It actually makes a lot of sense. Think about it this way, if you move from one state to another, odds are you are still going to root for the sports teams from your state of origin not the original state. In the same way if I lived in a different country and moved to the US I would most likely still love my country of origin. However it is far more complex. If the president has such a heavy anchoring biased toward a country they will be more likely to give that country special privileges and support from the US, no matter the diplomatic back lash. The same is true if that person was run out of there home country. They will be likely to use military action against that country no matter what the implications of that action are. The president of the US should have one bias, to the US. The presidents only factor of decision should be "Will this benefit the American people?"
Yes, but logically, if they seek out the role of American President, they know what the job entails, and they know that the job involves working for the benefit of the American people. That's what the oath is about. It makes more sense that it should be based on citizenship, otherwise you are essentially saying that people who are not born in the US are not as good leaders.
By that logic all presidents do their job well, which is pretty untrue. I'm not saying I support the law, but it's not unreasonable to assume we might get a president who shows some degree of favoritism for their country of origin.
It does not matter what they intend to do or what they think they will do. Everyone has an unbreakable anchoring bias and the most powerful of biases is origin. Childhood experiences shape us more than we can ever know as well as our origin country. Weather the person knows that they are being bias or is oblivious the bias is still preset.
I think that its unfair to prejudge someone. You are effectively saying that it would be impossible for them to ever be capable of being impartial. That's a negative assumption. I would argue that it's not for the state to make that judgement ahead of time. If the state accepts that an individual born in another country can become an American citizen, and be loyal to the country enough to live in its borders and pay respect to its laws etc, I see no reason why it should not allow them to become President. While I agree with you that there is an anchoring bias etc from birth, the issue I have with your argument is that it presumes that a person born elsewhere is incapable of seeing past that bias. The state doesn't have the right to prejudge someone like that. Unless its physically impossible, then the state should not have that kind of impact on question like this.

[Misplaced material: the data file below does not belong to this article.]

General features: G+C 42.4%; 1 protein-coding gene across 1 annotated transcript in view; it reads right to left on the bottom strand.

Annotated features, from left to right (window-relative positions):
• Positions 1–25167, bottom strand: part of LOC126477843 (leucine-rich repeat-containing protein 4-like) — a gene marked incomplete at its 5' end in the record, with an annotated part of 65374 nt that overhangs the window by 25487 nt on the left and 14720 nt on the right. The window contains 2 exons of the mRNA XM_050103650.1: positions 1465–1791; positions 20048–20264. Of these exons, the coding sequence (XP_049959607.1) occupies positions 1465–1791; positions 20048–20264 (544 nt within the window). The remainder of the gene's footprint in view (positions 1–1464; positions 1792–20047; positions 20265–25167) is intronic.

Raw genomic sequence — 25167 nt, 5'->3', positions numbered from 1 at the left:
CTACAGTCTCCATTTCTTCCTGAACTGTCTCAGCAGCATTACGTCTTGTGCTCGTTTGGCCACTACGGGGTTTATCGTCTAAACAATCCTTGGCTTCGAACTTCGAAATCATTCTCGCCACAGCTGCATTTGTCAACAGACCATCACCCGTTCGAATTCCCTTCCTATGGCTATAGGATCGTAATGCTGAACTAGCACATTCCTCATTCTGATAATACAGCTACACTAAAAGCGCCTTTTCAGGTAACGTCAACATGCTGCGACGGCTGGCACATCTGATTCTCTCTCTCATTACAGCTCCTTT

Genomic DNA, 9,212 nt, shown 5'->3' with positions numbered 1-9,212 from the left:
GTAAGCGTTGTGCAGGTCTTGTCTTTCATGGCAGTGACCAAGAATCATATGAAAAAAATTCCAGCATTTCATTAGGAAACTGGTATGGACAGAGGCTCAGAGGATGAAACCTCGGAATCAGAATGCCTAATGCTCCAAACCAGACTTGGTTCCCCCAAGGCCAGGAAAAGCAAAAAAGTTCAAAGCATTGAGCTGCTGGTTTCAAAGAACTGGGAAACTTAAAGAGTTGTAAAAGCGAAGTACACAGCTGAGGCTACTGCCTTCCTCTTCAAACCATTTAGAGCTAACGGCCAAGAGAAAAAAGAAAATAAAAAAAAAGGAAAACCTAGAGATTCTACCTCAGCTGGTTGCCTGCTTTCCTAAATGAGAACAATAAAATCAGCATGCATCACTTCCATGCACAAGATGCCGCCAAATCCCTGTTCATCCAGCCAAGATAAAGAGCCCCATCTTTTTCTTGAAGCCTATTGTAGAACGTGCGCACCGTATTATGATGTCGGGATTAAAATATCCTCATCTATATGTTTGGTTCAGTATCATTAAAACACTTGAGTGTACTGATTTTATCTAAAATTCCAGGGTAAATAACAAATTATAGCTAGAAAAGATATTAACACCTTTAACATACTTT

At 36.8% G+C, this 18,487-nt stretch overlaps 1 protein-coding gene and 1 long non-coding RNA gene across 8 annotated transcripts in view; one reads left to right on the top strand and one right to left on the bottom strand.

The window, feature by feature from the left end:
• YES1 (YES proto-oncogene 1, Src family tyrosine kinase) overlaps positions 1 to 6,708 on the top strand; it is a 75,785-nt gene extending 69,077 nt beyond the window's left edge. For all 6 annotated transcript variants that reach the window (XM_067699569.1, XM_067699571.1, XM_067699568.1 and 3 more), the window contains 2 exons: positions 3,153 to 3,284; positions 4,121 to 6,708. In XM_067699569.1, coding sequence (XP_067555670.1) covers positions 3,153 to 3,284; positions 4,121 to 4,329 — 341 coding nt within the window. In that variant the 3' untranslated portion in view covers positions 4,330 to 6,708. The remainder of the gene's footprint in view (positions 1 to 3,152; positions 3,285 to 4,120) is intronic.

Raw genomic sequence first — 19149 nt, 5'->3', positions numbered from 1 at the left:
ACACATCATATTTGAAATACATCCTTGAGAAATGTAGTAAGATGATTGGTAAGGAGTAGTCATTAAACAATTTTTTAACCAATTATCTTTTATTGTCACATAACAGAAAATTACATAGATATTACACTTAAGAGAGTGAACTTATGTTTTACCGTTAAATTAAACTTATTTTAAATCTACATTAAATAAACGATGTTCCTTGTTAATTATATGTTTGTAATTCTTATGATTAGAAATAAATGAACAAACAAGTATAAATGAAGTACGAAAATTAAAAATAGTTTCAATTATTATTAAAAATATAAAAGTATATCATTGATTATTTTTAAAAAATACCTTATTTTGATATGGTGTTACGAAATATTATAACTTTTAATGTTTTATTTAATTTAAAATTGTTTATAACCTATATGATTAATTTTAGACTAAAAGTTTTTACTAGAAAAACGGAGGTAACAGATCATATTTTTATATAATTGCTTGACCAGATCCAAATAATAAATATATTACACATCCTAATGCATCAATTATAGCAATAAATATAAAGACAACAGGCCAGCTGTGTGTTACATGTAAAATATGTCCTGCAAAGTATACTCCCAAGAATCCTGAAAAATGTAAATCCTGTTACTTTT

I do not think it is unfair at all. I am not claiming that a person not born in american can not be a good leader. I am claiming that the anchoring bias would effect the leadership of that person. The job of the state is actually to judge before knowing. That is why no felon can serve in executive office and only those above 35 can be president. By your logic there can be no prerequisists for any public office. You're logic implies that anyone at any time is fit to serve as the leader of america. Also anchoring bias is a perfect reason for someone not to be president. Lets say the person who becomes president grew up in Russia. They were forced to flee Russia due to some circumstance and spend the rest of their lives with a deep hatred of Russia. Once they are president it is reasonable to assume that the person is going to use his power to put sanctions on Russia and quite possibly attack them. The anchoring bias formed as a child will effect the leadership of that person and will then effect the people of america. The president should want to do what will best serve the intrestests of america, that is it. I am not saying that a person born in america is automatically fit to be president, i am saying that a person born outside of america has too strong an anchoring bias to lead.